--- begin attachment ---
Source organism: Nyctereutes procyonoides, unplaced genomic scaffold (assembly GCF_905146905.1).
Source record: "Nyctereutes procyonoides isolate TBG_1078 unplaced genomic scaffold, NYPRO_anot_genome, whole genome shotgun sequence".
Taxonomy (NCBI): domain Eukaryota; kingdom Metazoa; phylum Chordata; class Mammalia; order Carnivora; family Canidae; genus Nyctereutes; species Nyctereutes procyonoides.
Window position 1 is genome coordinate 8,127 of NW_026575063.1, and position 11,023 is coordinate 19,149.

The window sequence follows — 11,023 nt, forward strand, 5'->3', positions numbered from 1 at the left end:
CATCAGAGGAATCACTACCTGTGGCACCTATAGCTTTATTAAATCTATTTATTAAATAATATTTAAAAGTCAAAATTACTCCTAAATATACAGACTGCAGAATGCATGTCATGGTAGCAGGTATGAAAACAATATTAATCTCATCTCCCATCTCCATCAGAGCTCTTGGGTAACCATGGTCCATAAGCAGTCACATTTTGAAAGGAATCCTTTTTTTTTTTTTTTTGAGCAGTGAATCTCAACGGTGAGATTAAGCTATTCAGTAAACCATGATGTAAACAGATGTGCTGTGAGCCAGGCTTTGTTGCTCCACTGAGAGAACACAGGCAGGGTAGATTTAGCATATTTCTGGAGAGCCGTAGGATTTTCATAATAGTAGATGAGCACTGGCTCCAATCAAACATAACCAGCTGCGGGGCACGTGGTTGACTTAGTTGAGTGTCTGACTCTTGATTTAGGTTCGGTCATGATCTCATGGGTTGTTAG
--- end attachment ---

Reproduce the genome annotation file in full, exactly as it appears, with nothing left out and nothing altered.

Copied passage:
Source organism: Nyctereutes procyonoides, unplaced genomic scaffold (assembly GCF_905146905.1).
Source record: "Nyctereutes procyonoides isolate TBG_1078 unplaced genomic scaffold, NYPRO_anot_genome, whole genome shotgun sequence".
Taxonomy (NCBI): domain Eukaryota; kingdom Metazoa; phylum Chordata; class Mammalia; order Carnivora; family Canidae; genus Nyctereutes; species Nyctereutes procyonoides.
Window position 1 is genome coordinate 8,127 of NW_026575063.1, and position 11,023 is coordinate 19,149.

The window sequence follows — 11,023 nt, forward strand, 5'->3', positions numbered from 1 at the left end:
CATCAGAGGAATCACTACCTGTGGCACCTATAGCTTTATTAAATCTATTTATTAAATAATATTTAAAAGTCAAAATTACTCCTAAATATACAGACTGCAGAATGCATGTCATGGTAGCAGGTATGAAAACAATATTAATCTCATCTCCCATCTCCATCAGAGCTCTTGGGTAACCATGGTCCATAAGCAGTCACATTTTGAAAGGAATCCTTTTTTTTTTTTTTTTGAGCAGTGAATCTCAACGGTGAGATTAAGCTATTCAGTAAACCATGATGTAAACAGATGTGCTGTGAGCCAGGCTTTGTTGCTCCACTGAGAGAACACAGGCAGGGTAGATTTAGCATATTTCTGGAGAGCCGTAGGATTTTCATAATAGTAGATGAGCACTGGCTCCAATCAAACATAACCAGCTGCGGGGCACGTGGTTGACTTAGTTGAGTGTCTGACTCTTGATTTAGGTTCGGTCATGATCTCATGGGTTGTTAG